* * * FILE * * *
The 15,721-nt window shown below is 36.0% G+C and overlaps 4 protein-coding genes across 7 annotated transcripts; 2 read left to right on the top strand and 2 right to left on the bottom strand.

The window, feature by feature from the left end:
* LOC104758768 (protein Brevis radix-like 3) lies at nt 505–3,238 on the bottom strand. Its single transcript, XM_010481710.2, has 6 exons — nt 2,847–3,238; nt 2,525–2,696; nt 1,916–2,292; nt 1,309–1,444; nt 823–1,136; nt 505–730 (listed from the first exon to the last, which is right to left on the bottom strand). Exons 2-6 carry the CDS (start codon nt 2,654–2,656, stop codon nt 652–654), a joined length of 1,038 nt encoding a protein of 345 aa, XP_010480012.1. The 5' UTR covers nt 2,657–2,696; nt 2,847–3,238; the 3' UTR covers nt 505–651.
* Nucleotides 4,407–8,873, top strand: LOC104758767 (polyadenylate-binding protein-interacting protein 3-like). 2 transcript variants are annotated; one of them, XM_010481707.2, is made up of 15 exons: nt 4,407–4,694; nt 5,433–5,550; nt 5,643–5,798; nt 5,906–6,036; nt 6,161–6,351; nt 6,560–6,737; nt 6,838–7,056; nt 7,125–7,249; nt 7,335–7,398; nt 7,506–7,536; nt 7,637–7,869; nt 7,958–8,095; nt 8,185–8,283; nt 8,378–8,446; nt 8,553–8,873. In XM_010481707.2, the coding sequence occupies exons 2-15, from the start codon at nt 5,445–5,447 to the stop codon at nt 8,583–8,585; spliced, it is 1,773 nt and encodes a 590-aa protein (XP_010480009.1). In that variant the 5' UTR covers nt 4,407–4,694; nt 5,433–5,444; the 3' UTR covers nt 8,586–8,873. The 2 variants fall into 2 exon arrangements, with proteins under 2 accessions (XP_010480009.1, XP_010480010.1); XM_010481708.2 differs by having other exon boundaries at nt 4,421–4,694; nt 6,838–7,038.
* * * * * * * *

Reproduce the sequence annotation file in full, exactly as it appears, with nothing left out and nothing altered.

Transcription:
The 15,721-nt window shown below is 36.0% G+C and overlaps 4 protein-coding genes across 7 annotated transcripts; 2 read left to right on the top strand and 2 right to left on the bottom strand.

The window, feature by feature from the left end:
* LOC104758768 (protein Brevis radix-like 3) lies at nt 505–3,238 on the bottom strand. Its single transcript, XM_010481710.2, has 6 exons — nt 2,847–3,238; nt 2,525–2,696; nt 1,916–2,292; nt 1,309–1,444; nt 823–1,136; nt 505–730 (listed from the first exon to the last, which is right to left on the bottom strand). Exons 2-6 carry the CDS (start codon nt 2,654–2,656, stop codon nt 652–654), a joined length of 1,038 nt encoding a protein of 345 aa, XP_010480012.1. The 5' UTR covers nt 2,657–2,696; nt 2,847–3,238; the 3' UTR covers nt 505–651.
* Nucleotides 4,407–8,873, top strand: LOC104758767 (polyadenylate-binding protein-interacting protein 3-like). 2 transcript variants are annotated; one of them, XM_010481707.2, is made up of 15 exons: nt 4,407–4,694; nt 5,433–5,550; nt 5,643–5,798; nt 5,906–6,036; nt 6,161–6,351; nt 6,560–6,737; nt 6,838–7,056; nt 7,125–7,249; nt 7,335–7,398; nt 7,506–7,536; nt 7,637–7,869; nt 7,958–8,095; nt 8,185–8,283; nt 8,378–8,446; nt 8,553–8,873. In XM_010481707.2, the coding sequence occupies exons 2-15, from the start codon at nt 5,445–5,447 to the stop codon at nt 8,583–8,585; spliced, it is 1,773 nt and encodes a 590-aa protein (XP_010480009.1). In that variant the 5' UTR covers nt 4,407–4,694; nt 5,433–5,444; the 3' UTR covers nt 8,586–8,873. The 2 variants fall into 2 exon arrangements, with proteins under 2 accessions (XP_010480009.1, XP_010480010.1); XM_010481708.2 differs by having other exon boundaries at nt 4,421–4,694; nt 6,838–7,038.